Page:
During his school days' career, Tamesue is said to have pierced his ears and dyed his hair brown, acting against the strict rules of the track club. "I used to think that I'll achieve applaudable results and become established. In those days, I was always thinking about 'how to fight back'," recalls Tamesue.

Later in his life, Tamesue also said that international meetings such as the Track and Field World Championships or the Olympics, "are places that the biggest gambles of the world takes place where athletes bet not money, but their pride on." According to his words, "games are psychological warfare and the results can easily be changed by small things. It rather seems to be a matter of one's state of mind in the lead up to the race, than the ability of that person so and so." Such unique approach towards the race might have been built on his school days acting against the world. This adversarial quality must be what's moving this man called Dai Tamesue, which at the same time is becoming his strongest weapon.

Turning Pro

After graduating university Tamesue entered Osaka Gas Co., Ltd. in 2002. However, to the young track and field elite who already had established a position as a top athlete setting a national record of 47.89 seconds, in the Track and Field World Championships held in Edmonton Canada, becoming the first Japanese ever to win a bronze medal throughout all international meetings in the short track and hurdle sport, there had to be a reason to keep on running. Amidst such times, his father Toshiyuki succumbed to cancer. Tamesue comes to think if there were any meaning to racing.

On July 20th 2003, Toshiyuki passed away at the tender age of 54. But the father did not forget to leave final words for his son in anguish.

"Play the game your own way."

Having a kick in the back with his father's last words, Tamesue quit Osaka Gas on October 31st, 2003 and started his career as a professional, which automatically made him probably the first Japanese athlete to go pro in the track and field sport. He faced many difficulties due to injuries or endorsement deals, but still it was a decision he had made on his own. "if it (racing) was my job, and if I could be of some help to somebody by racing, then it would mean something to me. Or else, there won't be a reason for me to keep on racing," said Tamesue. He had no coach. He drew out training schemes and did dietary management all by himself. It was the beginning of trial and error bearing all responsibility for himself.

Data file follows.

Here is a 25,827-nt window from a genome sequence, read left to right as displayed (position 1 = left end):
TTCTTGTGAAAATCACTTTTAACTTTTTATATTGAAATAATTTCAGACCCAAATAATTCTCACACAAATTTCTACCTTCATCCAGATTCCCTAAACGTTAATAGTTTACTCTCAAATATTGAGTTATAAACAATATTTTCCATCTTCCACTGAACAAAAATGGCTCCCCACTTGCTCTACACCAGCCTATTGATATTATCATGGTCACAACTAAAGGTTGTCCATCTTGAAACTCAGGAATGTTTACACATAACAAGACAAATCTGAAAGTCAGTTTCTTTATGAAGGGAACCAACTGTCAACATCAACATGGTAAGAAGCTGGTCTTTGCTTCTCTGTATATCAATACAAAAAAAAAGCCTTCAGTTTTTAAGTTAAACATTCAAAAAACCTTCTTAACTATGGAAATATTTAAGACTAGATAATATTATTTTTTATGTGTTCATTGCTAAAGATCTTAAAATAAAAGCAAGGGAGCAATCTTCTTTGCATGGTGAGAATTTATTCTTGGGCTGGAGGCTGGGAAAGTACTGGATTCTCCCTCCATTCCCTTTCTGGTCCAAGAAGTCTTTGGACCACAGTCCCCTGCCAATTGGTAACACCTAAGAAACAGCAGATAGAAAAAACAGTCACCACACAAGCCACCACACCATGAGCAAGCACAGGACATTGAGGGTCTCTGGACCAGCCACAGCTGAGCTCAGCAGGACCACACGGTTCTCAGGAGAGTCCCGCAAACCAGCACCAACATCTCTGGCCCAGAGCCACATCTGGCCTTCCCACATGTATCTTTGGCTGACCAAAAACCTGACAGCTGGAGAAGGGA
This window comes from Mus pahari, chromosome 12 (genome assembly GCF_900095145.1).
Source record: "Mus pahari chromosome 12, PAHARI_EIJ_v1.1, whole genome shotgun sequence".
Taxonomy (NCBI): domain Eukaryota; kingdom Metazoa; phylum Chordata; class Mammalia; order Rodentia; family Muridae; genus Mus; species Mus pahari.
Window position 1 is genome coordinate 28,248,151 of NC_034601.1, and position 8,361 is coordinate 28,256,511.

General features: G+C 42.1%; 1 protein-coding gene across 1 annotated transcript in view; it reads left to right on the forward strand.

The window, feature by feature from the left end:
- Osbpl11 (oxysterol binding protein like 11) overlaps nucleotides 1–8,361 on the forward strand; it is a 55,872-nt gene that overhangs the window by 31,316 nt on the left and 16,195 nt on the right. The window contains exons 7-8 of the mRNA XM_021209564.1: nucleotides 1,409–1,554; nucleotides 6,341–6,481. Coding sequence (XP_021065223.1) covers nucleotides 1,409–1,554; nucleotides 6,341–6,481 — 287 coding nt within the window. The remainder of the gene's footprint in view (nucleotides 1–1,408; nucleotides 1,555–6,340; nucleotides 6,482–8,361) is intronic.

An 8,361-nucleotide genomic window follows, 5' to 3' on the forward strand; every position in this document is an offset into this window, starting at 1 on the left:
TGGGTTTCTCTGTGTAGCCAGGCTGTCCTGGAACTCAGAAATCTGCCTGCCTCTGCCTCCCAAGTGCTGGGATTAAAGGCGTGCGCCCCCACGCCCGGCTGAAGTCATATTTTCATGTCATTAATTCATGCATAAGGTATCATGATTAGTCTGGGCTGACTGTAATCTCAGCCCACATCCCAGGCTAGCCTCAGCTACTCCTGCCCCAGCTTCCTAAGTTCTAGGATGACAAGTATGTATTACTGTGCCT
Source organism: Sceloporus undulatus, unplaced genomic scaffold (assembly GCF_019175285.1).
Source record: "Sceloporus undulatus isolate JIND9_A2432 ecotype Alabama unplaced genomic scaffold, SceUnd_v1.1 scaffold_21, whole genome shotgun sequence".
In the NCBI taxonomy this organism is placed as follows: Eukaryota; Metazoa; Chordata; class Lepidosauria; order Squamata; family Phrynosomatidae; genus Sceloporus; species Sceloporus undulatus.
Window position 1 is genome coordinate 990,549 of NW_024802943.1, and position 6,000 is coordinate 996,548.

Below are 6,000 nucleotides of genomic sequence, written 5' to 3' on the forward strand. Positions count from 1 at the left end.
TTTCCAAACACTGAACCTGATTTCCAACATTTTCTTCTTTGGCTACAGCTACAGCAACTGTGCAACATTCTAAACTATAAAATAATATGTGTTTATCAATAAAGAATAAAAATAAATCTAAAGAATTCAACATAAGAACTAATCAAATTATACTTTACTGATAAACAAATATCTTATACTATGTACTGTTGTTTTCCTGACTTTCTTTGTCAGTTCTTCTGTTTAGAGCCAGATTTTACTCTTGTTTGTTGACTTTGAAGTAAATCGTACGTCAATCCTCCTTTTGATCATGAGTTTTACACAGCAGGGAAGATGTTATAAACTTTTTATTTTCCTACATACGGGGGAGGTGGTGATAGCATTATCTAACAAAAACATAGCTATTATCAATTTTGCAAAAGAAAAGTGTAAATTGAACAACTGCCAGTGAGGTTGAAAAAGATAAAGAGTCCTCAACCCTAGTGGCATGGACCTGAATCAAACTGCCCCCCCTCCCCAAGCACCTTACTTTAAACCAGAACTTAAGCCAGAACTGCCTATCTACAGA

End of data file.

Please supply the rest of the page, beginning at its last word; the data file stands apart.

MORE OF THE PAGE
How I Came to Know Tamesue

It was probably the Sydney Olympics when I first saw him. Toppling over the 9th hurdle on which he stubbed his toe, Tamesue who fell in a heap was banging his fists on the track with annoyance at his failure. It was an impressive scene. I thought he was a unique type among Japanese that usually tend to hide their emotions in public. Some time after that, I found that he was a professional athlete - a very rare case in Japan - and thought it interesting.

Helsinki World Championship

5 years after the Sydney Olympics, Tamesue who dashed out from the start performed well and led the race until the middle stage in the Helsinki Track and Field World Championship. The meeting has been interrupted every now and then due to heavy rain or bad weather condition however, Tamesue concentrated on his race sharing his wide experience while other young athletes had hard times controling themselves from feeling uneasy or getting nervous. As the race got nearer to the end, he was taken over by two other contestants finishing the race throwing out his body towards the goal tape. I remember him coming in quite a pace that he fell rolling on the track as he made his goal.

The gap between Tamesue and the athlete behind him seemed very small and the display took some time ... . Tamesue, too, seemed to be concerned about the digital display. After a while that seemed like forever, that moment finally came. On the third place of the display was the name of "Dai Tamesue" ... . With his second best record of 48.10 seconds, Tamesue won himself a bronze medal for the 2nd time in his life! Earning 2 medals in track sports in international meetings such as this one, was the first historical accomplishment as a Japanese athlete.

Then ... Tamesue "Da Man" thrusted his fists in the air and broke into tears without hesitation. I wept, too, tears tears. It can still make me cry with joy whenever I try to recall the scene. He's done a great job. He really did. Tamesue answered the interview in tears after the race saying, "this medal is for my father," but I think it actually was a reward for him, from his father.

Samurai Hurdler

Originally, Tamesue was promoted under the catchphrase of "Chiisana Hahdorah (small hurdler)" having a not so gifted body weighing 66kg at the height of 5 feet 4. Maybe it was because he was striving in a category called "professional" on a completely self-dependant basis or because his favorite book was Bushido: The Soul of Japan written by Inazou Nitobe, he earned himself the nickname of "Samurai hurdler" as time went by. Additionally, his already mentioned blog's title also happens to be "Samurai Hurdler".

To be continued ...Updated February 18th, 2008